Starting from scratch is often a very enticing way to shed the warts of an old code base. But the realities of trying to do this in practice, while still having to support the old code base and existing customers, often ends in disaster. However, there is usually a better way (a path less taken), especially in the computational science and engineering community.
|Blog Article Title||Things You Should Never Do, Part I|
|Publication||April 6, 2000|
The article "Things You Should Never Do, Part I" was published on Joel Spolsky's blog "Joel on Software"1 way back in April of 2000 (which might seem like an eternity ago in the software industry). In this article, Joel argues that the disastrous decision by Netscape to rewrite their browser from scratch from version 4.0 to 6.0 led to a delay of 3 years between releases and arguably led to the downfall of Netscape as the browser market share got gobbled up by competitors. (And a later analysis supported this as a major contributing factor to Netscape's downfall.2) Joel also recounts other disastrous examples from Borland and Microsoft of companies making the same mistake with other products and a case where Microsoft abandoned a green-field project and was saved by their old code base that they were able revive and ship (MS Word).
There are many reasons why these "green-field" projects usually do not go well which include: a) the developers writing the new code do not really understand all of the requirements that went into the legacy software and how important the "corner cases" actually are, b) the same team writing the new code has to also maintain the old code which slows down both efforts, and c) the development team is not really any more skilled than the initial team and the new code eventually turns out to be just as much of a mess as the legacy code it is replacing.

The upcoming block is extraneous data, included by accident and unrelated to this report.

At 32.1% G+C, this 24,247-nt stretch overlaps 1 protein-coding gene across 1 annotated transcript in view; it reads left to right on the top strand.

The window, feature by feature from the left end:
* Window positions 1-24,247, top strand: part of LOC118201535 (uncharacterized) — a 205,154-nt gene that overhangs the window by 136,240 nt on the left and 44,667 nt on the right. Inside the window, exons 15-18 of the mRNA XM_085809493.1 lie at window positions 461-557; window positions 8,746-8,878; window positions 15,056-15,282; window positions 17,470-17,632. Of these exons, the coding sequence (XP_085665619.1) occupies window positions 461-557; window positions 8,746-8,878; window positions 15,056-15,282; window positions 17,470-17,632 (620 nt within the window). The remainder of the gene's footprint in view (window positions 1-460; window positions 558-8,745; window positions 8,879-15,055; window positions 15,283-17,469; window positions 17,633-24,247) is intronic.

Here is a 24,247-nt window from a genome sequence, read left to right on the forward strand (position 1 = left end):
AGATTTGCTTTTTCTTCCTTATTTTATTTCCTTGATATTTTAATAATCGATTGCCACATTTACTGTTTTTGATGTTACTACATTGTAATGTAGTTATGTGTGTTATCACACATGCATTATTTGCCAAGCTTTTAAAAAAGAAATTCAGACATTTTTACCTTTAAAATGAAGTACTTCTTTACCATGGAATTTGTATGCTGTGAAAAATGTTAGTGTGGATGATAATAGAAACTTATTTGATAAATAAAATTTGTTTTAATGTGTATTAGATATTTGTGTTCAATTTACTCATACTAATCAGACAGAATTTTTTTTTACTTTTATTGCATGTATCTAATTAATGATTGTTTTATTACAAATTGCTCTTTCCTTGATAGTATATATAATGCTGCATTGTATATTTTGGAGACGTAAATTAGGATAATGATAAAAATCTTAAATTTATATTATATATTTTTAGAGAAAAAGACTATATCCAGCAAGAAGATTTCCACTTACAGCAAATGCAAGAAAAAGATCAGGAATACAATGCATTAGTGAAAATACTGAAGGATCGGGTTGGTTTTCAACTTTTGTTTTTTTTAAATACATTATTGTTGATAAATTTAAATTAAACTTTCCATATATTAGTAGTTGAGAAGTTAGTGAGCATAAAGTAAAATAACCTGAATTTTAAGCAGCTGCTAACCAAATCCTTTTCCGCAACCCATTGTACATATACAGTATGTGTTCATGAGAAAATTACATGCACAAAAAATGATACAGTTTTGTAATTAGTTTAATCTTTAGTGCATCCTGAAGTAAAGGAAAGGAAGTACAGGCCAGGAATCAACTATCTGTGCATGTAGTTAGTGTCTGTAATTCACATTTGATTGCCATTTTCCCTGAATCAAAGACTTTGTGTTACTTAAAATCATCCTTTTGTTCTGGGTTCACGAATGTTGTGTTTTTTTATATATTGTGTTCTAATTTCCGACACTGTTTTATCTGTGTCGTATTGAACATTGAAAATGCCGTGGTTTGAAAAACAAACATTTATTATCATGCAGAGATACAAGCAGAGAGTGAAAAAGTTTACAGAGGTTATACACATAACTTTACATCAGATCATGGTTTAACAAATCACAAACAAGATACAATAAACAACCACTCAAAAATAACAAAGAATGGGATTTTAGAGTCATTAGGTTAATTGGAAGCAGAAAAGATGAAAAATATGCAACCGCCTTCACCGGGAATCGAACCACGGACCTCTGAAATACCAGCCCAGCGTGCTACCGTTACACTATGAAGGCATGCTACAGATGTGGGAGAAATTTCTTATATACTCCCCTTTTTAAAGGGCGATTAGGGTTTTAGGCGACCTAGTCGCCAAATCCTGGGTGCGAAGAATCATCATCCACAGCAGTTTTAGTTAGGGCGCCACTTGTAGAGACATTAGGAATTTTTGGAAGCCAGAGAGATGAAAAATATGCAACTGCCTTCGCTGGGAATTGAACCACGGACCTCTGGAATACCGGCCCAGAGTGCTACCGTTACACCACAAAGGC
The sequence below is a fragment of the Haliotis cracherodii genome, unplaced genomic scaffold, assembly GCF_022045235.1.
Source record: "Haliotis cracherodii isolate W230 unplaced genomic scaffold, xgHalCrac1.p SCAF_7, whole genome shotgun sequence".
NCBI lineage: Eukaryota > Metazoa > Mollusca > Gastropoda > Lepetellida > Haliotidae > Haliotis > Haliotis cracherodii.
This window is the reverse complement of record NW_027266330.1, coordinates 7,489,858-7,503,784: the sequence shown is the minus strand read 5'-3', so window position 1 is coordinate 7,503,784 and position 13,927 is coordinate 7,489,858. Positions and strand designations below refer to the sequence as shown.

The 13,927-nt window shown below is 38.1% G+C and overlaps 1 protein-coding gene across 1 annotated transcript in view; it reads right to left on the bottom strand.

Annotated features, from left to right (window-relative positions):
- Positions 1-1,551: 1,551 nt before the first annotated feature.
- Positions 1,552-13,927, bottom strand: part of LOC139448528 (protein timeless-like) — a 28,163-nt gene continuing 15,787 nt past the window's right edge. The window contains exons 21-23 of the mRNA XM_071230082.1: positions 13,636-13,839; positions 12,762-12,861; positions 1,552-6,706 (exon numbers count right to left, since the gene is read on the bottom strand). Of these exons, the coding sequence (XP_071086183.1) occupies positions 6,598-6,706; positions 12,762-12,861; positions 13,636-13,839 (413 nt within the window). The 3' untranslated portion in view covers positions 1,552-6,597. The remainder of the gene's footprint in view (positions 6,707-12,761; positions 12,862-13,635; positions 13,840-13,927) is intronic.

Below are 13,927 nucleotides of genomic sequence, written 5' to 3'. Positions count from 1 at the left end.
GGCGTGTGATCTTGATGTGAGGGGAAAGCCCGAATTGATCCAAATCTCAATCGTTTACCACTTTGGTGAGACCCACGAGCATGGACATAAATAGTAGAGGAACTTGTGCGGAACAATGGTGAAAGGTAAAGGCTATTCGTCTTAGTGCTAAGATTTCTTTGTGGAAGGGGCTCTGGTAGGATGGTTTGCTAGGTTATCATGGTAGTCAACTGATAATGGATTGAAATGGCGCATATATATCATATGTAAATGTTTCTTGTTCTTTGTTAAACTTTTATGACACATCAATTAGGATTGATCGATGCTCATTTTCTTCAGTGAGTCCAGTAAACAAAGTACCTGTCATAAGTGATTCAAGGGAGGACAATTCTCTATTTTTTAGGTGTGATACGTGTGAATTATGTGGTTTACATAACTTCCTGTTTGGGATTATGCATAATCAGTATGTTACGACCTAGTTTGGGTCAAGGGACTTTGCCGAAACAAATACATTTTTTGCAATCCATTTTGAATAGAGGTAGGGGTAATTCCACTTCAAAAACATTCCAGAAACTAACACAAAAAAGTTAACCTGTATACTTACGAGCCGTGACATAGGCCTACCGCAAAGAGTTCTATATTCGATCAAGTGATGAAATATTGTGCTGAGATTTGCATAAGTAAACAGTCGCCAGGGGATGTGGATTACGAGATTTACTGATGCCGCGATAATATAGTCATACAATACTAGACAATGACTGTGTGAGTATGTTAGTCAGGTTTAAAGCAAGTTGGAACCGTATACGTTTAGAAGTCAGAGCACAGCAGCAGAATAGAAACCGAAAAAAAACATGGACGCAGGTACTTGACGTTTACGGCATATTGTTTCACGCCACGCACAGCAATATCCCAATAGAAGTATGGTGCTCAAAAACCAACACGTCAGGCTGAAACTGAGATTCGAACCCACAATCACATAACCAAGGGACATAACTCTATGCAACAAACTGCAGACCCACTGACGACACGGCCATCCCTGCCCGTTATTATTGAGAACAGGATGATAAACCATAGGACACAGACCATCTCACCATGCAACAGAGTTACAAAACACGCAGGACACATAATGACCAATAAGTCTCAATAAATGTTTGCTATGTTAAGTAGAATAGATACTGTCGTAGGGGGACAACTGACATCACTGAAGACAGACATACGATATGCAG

The blog "Joel on Software" was very popular at the time of the publication of this article and it had a significant impact on the software engineering community when it first came out.2 What is interesting is that even though this article was published over 20 years ago along with other articles about disastrous "green-field" projects, and with all of the work that has been done on refactoring3 and specifically on refactoring of legacy software4, many organizations and projects are still constantly making the costly mistake of starting from scratch over and over again. This includes many Computational Science & Engineering (CSE) projects. Note that the goal may not be to just maintain the existing software but instead to replace it. However, it is usually better to replace it incrementally one piece and one subsystem at a time.5 This typically reduces risk and uncertainty and improves return on investment. But, of course, there are cases where rewriting software from scratch may be a better choice.2, so a team should consider those factors as well before deciding to start from scratch or refactor the existing product (but most CSE teams seem to choose a rewrite-from-scratch when an incremental refactor/rewrite would have been a better choice).
In conclusion, before a CSE team or an organization decides to "cut their losses" and start over from scratch with a green-field project, they may well take some time to consider the arguments that Joel made years ago in this article and which are made by numerous other experts in the software engineering community over the years2,3,4,5 and consider if an incremental refactoring/rewriting of the existing code base might be a more successful strategy.
|1||Joel on Software (Blog)|
|2||Lessons from 6 software rewrite stories
Herb Caudill, February 19, 2019
|4||Working Effectively with Legacy Code|
|5||Strangler Fig Application
Martin Fowler, June 29, 2004